Is Westminster harbouring the next harassment scandal?

One politician described as "very handsy", another "not safe in taxis" and what about the unnamed parliamentarian who "needs a new researcher - can't be a woman"?

These are apparently the experiences of female researchers and aides working in Westminster, and shared on a private Whatsapp group seen by The Sun newspaper, allegedly implicating cabinet ministers.

No names have been made public - yet - but after the scandals in Hollywood and the entertainment industry, political parties will be braced for the floodgates to open.

Impropriety in politics is of course nothing new, there have been numerous high-profile allegations over the years, some of which have resulted in investigations or even criminal trials.

But there is heightened concern that the way Parliament and politics operates, which is far from a typical workplace, means that inappropriate behaviour can easily go unchecked.

One researcher, who worked for an MP until earlier this year, told me about being verbally bullied on a number of occasions, and described the support system as an "absolute joke".

Staff in these situations could call a dedicated helpline for harassment claims, set up in 2014, or contact the MP's political party, she said.

But colleagues who had contacted the helpline did not believe any action was taken, and as for contacting the relevant person in the party: "I don't think anyone ever did because we were all too worried that the MPs couldn't be trusted to keep things confidential.

"There is no HR when you work for an MP. Your MP is your HR system. Which means if the problem lies with them, you are absolutely stuck.

"You found out who the decent MPs were to work for and who were abusive by sounding it out with other staffers in the Sports and Social (a parliamentary bar)."

This view is echoed by MPs who have raised cases of abuse in Parliament.

Senior Labour MP John Mann, who has campaigned against child abuse, told Sky News he had been contacted by victims of abuse who had received "outrageous" treatment.

On Monday, in the House of Commons, he threatened to name an MP who had been sent home from a foreign trip, while representing Parliament, for inappropriate behaviour.

:: Theresa May finds Westminster sexual harassment claims 'deeply concerning'

On Friday he said: "I know as well of two cases directly where people have felt unable to come forward, despite the fact that these cases might even have passed the criminal threshold. Certainly they're serious allegations, in one case with witnesses.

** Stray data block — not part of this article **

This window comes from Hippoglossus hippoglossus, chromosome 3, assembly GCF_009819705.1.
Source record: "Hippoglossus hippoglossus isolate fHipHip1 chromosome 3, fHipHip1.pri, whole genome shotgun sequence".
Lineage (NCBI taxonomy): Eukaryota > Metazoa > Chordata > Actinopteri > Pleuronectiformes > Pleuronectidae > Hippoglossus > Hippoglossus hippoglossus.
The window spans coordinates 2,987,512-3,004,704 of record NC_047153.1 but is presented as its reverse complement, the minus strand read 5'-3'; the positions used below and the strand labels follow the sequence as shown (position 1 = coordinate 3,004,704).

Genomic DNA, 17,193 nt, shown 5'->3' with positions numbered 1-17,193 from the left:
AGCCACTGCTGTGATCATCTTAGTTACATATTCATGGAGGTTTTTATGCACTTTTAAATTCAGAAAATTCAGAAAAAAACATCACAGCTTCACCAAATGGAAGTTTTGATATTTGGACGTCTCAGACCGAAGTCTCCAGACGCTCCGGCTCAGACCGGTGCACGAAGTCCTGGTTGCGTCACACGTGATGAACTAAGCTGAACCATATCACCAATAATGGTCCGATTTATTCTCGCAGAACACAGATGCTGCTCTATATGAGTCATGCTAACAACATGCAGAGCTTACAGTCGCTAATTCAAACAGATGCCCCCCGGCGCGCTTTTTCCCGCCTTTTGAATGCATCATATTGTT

"These people ought to have the confidence to come forward because of appalling behaviour - we've seen it in Hollywood, how people have been getting away with things.

"Well I'm saying in Parliament, in the time I've been in and before, people have been getting away with similar things and that's not good enough.

"What's happened is absolutely astonishing in terms of the processes or lack of them in a workplace this would be wholly unacceptable.

"This is a workplace. It is unacceptable and it's about time we lanced this boil of sexual harassment and other bad behaviour in parliament with staff, volunteers, interns and so on.

"The cases I've seen… the way they've been dealt with and the response has been outrageous."

Theresa May's spokesman said the Prime Minister is clear that sexual harassment is "completely unacceptable" and should be raised with the police.

But what happens when behaviour is sleazy or inappropriate, but falls short of the criminal threshold?

The House of Commons authorities admit they have limited powers over "employment matters" such as bullying and harassment because MPs are self-employed.

Conservative and Labour MPs admit that for staff - or even MPs - the prospect of raising these issues with their political parties is highly problematic.

Whips offices, who keep tabs on these matters, will have a vested interest in not publicising these cases.

Staff may also feel it would end their political career to raise it.

Mr Mann said an independent office may need to be set up to handle complaints.

One female Tory MP agreed, saying: "There are around 7,000 people working in parliament, that's the size of a village, it is inconceivable you wouldn't have some individuals who conduct themselves improperly.

"When I have taken things to the whips office in the past, their handling of it has been disgraceful.

"If you were to go to the whips and say a member of cabinet is saying something unacceptable your chief whip cannot separate the fact they must also be protecting the Government… politics gets into all of it.

"It's not just about your reputation but the scandal that could follow. There is simply no proper mechanism to deal with complaints."

If the Westminster harassment scandal does escalate, the spotlight will fall on cases which have been allowed to fall through the cracks.